Rudeness is of course relative and as in Japan people are hardly ever rude in any way, we are very spoilt. With regards to the Chinese, I would like to replace rudeness by directness. Because what we experienced in the positive and negative was a very direct verbal or non-verbal communication. In the positive sense that meant that people would help us to find the right bus stop by pointing or almost pushing us to where we needed to go or that they were ready to say that they cannot help us or that something is simply not possible or available. In Japan people avoid saying “no” in your face and they are always trying to help or find someone to help which can sometimes take some time or create awkward situations, because in the end you feel like they have gone miles out of their way even though a simple “no” would have been perfectly fine and you would have moved on to the next person to ask for help. I found the Chinese way quite refreshing. Less refreshing was the directness in them staring at us. In Beijing there seem to be much less foreigners than in Tokyo. In many places we were the only ones. And among the few foreigners there were hardly any kids. So our three blond children were an attraction and we are on so many pictures now, we lost count. I also thought that most of the people who took our pictures are only-children due to the one-child policy, so seeing siblings might have been even more interesting to them. Even the children started feeling ill at ease because everybody was staring at us all the time. They also got to the point where they refused to pose for pictures with Chinese families.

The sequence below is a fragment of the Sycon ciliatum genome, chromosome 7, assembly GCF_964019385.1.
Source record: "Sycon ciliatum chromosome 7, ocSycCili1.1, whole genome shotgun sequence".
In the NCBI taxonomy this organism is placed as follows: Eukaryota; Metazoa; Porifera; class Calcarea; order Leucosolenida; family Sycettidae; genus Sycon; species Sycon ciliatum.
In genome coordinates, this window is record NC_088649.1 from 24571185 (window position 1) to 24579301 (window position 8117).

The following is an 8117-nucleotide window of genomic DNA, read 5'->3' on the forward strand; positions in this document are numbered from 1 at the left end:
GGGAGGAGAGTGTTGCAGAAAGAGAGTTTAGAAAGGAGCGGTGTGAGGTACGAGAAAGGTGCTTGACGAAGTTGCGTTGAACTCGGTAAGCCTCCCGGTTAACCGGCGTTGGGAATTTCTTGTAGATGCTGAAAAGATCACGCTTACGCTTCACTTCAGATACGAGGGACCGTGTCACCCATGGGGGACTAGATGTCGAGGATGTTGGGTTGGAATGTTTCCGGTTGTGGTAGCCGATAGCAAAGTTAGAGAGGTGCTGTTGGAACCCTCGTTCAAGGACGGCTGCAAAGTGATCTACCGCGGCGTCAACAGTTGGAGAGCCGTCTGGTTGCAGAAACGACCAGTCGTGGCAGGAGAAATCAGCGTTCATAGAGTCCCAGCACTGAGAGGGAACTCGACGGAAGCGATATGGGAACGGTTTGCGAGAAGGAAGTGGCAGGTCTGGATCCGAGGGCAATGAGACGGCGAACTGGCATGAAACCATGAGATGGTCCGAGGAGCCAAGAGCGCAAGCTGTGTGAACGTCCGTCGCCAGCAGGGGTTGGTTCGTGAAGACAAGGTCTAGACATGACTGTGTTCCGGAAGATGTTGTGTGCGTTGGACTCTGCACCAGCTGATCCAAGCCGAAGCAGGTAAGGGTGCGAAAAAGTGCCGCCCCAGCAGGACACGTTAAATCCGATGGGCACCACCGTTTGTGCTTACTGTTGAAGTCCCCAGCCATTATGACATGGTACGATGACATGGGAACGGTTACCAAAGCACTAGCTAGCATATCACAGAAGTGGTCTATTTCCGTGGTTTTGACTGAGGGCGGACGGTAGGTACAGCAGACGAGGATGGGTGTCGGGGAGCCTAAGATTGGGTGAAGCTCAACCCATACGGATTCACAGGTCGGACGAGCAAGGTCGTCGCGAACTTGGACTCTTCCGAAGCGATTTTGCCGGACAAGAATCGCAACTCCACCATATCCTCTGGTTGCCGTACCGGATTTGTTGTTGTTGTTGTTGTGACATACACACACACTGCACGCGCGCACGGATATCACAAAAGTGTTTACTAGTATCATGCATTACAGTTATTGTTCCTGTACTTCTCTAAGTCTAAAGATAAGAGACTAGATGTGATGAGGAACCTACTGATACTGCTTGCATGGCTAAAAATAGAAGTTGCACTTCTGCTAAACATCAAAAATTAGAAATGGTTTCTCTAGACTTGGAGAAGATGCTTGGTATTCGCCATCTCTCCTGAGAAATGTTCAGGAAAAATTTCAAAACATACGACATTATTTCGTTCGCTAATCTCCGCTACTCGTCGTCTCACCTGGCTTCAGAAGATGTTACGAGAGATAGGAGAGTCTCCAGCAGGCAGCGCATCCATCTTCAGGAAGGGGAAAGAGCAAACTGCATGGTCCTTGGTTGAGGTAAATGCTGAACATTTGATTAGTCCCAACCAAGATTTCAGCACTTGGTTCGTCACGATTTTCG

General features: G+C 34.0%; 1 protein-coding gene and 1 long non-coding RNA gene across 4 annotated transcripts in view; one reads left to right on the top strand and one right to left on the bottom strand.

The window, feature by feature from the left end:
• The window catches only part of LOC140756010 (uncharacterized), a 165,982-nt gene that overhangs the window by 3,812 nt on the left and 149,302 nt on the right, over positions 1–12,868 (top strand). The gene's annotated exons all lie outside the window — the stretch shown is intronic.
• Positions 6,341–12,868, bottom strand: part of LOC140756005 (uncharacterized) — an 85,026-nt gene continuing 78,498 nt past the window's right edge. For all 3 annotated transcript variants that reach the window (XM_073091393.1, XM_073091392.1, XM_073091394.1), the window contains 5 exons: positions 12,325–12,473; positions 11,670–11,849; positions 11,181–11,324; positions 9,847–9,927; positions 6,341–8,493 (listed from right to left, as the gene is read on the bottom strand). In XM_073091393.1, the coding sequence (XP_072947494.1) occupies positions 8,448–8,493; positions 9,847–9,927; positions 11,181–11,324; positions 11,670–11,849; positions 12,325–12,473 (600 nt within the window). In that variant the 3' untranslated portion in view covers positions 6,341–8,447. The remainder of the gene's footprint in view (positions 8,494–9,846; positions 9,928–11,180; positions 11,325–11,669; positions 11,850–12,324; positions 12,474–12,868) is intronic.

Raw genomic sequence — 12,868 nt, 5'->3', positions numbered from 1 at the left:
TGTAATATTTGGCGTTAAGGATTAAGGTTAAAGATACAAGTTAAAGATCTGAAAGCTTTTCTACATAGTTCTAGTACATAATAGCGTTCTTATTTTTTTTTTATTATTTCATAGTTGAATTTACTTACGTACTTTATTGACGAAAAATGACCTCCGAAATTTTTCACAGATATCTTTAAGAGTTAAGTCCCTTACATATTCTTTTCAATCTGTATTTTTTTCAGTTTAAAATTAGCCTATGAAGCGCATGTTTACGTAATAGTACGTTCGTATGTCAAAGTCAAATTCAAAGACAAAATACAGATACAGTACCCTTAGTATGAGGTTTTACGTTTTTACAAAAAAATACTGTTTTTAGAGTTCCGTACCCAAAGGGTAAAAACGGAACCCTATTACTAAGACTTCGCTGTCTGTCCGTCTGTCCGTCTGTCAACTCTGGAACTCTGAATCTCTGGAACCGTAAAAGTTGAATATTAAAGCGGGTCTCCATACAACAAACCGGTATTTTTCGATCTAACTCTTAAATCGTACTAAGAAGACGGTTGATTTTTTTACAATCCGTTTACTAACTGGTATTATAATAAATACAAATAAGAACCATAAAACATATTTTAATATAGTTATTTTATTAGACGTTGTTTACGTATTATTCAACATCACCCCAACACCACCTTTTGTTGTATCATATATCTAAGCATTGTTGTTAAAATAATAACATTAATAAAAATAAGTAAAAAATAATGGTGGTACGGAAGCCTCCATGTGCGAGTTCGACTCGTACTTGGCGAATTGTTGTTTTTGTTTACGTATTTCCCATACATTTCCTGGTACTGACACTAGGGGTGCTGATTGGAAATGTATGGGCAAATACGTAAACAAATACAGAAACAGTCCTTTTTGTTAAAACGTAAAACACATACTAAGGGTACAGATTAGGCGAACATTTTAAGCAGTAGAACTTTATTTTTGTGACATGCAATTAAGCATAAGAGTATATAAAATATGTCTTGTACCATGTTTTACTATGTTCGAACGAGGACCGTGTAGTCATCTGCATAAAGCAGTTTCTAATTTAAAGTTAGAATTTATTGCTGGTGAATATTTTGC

Regarding the toilets, we did indeed find a few dirty toilets, but most of the time they were perfectly fine. We just had to get used to the fact that most had no toilet paper and that the toilet paper is thrown into bins and not flushed, which causes a bit more smell.
We ate excellent food most of the time, but of course we have no idea how high our intake of chemicals was during our stay.